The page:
Blackburn skillfully engages with existing arguments and materials, tracing the possible reasons behind the silence of local comfort women. However, this book does not address how the debates around comfort women issues or women’s agency—as exemplified by watching a movie (p. 74)—are conceptualized. Bringing more attention to the politics of power and knowledge would be welcomed. As the book notes, the diversity of national and socioeconomic contexts and paths to becoming comfort women, power differences, and dynamics should be considered in order to understand historical accounts. Furthermore, the long debates on the comfort women issue involve elucidating “who generates which knowledges and for what purposes, and what or whose knowledges are considered legitimate or valued” (Newman 2023). This book’s contribution to broader scholarship would be more substantial with a detailed analysis of the nature and consequences of knowledge production and dissemination. At present, the materials present variations in recruitment processes or some women’s agency, though very limited and contingent upon the different styles of comfort station managers. The variations can be questioned from a human rights perspective, given the enforceable nature of the military sex industry, or even can be unintentionally used by those who deny the integrity of victim-survivors’ testimonies. For example, this book mentions that monetary compensation could lead some comfort women to break their silence, while “many Singapore women who were financially better off had little to gain” (p. 184). Despite the author’s careful approach to “compensation,” what comfort women have demanded is “reparation,” which aims at correcting a prior injustice and restoring the dignity and humanity of victims (Khatchadourian 2006). The author’s attempts to consider diverse reasons for local women’s silence can be distorted by some history denialists, who have invalidated the testimonies of comfort women survivors, calling them money grabbers (Dudden 2022).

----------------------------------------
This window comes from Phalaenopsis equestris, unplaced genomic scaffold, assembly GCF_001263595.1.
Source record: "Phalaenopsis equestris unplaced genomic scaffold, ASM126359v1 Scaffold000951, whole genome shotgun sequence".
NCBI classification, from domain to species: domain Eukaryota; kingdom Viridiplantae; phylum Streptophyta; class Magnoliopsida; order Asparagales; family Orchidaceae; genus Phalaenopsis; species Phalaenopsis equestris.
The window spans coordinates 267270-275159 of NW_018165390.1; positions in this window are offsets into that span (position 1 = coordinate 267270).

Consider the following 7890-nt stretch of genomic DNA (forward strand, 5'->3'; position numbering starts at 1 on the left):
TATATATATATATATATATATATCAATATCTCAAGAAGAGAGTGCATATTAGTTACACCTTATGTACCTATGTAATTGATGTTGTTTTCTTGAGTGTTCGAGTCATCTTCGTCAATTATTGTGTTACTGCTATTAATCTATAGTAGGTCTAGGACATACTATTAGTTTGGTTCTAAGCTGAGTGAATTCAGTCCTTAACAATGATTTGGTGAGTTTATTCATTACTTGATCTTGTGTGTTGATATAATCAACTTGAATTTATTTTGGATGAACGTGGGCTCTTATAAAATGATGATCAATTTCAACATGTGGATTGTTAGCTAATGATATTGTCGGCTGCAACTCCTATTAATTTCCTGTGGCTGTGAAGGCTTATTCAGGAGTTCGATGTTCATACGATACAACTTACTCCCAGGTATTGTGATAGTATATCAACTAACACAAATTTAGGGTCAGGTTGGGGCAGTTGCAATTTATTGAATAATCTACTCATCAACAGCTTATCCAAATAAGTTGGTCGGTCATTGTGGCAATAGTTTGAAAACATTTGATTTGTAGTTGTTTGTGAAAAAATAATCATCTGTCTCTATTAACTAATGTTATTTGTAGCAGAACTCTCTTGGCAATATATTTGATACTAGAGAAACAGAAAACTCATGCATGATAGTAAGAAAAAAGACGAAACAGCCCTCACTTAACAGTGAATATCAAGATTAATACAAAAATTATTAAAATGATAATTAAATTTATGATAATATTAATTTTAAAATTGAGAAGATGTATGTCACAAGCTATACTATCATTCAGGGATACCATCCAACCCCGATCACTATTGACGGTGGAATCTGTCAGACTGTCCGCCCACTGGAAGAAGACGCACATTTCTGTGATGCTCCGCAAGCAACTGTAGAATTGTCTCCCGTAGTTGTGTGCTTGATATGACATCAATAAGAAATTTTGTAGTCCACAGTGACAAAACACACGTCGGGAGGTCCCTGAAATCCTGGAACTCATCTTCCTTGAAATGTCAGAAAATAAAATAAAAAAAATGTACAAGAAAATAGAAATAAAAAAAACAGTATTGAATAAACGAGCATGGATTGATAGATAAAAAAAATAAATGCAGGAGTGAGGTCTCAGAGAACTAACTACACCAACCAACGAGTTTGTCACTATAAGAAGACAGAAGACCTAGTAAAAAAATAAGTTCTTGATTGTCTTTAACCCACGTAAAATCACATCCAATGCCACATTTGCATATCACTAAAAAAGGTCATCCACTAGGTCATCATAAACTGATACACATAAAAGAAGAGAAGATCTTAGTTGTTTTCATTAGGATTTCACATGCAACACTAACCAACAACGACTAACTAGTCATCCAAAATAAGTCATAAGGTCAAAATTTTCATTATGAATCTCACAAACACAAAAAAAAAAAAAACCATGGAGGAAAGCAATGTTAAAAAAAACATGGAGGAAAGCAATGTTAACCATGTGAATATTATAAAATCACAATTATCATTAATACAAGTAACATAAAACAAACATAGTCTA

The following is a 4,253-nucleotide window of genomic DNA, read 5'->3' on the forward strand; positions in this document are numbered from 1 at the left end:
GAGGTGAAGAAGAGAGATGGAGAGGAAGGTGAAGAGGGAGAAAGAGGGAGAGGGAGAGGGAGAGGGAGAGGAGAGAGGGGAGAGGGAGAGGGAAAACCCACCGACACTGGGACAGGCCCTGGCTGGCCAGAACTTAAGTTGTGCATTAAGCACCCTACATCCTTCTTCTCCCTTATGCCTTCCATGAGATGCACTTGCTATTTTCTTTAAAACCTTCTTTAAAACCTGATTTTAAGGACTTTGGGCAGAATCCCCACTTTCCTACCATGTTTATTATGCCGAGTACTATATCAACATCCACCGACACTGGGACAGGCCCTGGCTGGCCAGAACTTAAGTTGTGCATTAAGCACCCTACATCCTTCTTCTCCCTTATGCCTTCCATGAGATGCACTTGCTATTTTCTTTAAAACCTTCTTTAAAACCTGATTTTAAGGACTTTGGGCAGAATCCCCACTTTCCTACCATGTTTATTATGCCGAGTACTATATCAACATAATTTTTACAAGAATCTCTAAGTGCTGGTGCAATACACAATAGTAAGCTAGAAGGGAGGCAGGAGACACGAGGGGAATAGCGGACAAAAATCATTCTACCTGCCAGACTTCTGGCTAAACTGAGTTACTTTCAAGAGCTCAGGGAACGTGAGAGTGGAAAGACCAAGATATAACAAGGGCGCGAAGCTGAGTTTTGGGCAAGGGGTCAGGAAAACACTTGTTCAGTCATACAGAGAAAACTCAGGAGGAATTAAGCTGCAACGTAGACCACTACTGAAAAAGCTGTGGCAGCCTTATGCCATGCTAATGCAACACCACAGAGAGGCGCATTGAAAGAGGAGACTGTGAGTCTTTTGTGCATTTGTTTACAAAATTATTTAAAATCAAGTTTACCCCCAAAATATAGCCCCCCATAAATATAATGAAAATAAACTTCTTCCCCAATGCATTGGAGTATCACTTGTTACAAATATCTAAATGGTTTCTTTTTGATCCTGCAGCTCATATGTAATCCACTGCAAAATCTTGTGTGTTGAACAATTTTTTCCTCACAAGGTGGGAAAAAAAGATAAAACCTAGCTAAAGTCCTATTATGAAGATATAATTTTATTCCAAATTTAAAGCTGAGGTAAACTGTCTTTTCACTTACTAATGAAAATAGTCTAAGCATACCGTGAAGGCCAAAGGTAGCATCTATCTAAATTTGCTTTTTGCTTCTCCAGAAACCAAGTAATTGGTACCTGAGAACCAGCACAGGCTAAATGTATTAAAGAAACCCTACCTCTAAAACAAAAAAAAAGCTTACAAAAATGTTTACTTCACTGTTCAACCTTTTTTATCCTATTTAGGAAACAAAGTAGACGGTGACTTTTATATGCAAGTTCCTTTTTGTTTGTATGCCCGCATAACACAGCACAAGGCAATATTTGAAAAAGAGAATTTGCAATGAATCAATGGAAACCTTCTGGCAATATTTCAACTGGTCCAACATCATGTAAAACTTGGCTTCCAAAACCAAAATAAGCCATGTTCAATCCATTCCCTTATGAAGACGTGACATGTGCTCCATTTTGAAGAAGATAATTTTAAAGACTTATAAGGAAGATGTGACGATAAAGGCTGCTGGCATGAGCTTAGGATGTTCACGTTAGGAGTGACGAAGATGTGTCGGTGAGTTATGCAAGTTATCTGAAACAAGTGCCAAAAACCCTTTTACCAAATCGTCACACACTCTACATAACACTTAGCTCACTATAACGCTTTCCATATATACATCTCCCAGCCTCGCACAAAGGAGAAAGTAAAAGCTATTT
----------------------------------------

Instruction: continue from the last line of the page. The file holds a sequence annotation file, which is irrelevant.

Importantly, Blackburn highlights the role of the feminist movement and media in breaking the long silence of victim-survivors in Korea, Japan, and the Philippines. Their awareness-raising campaigns enabled victim-survivors to come forward with their stories, and the testimonies enhanced the public’s understanding and sympathy. This book seeks to provoke readers into rethinking “memory suppression in Singapore” (p. 135). Societal silencing appears to have multiple layers of discrimination by gender, nationality, and ethnicity. As a result of such intersectionality, victim-survivors from other Asian countries were called “fallen women” (p. 110) or “a danger to society” (p. 118) and blamed for an increase in the incidence of venereal diseases. As discussed in Chapter 5, those who decided to stay on in Singapore to avoid humiliation and shame in their home communities had to go through detention in the name of “rehabilitation” (p. 124) before being accepted. Comfort women from other parts of Asia faced defaming and othering practices both inside and outside the comfort women system. Thus, greater attention should be given to the abusive and discriminatory nature of the system, which can resonate with current issues such as sexual violence at war, human trafficking, and vulnerability of the marginalized. In that sense, comfort women survivor-activists, including Kim Bok-dong,2) who is briefly mentioned in this book as a Korean comfort woman drafted to Singapore, show how they meaningfully exert their agency by working for transnational solidarity based on the commonalities of suffering and structural violence.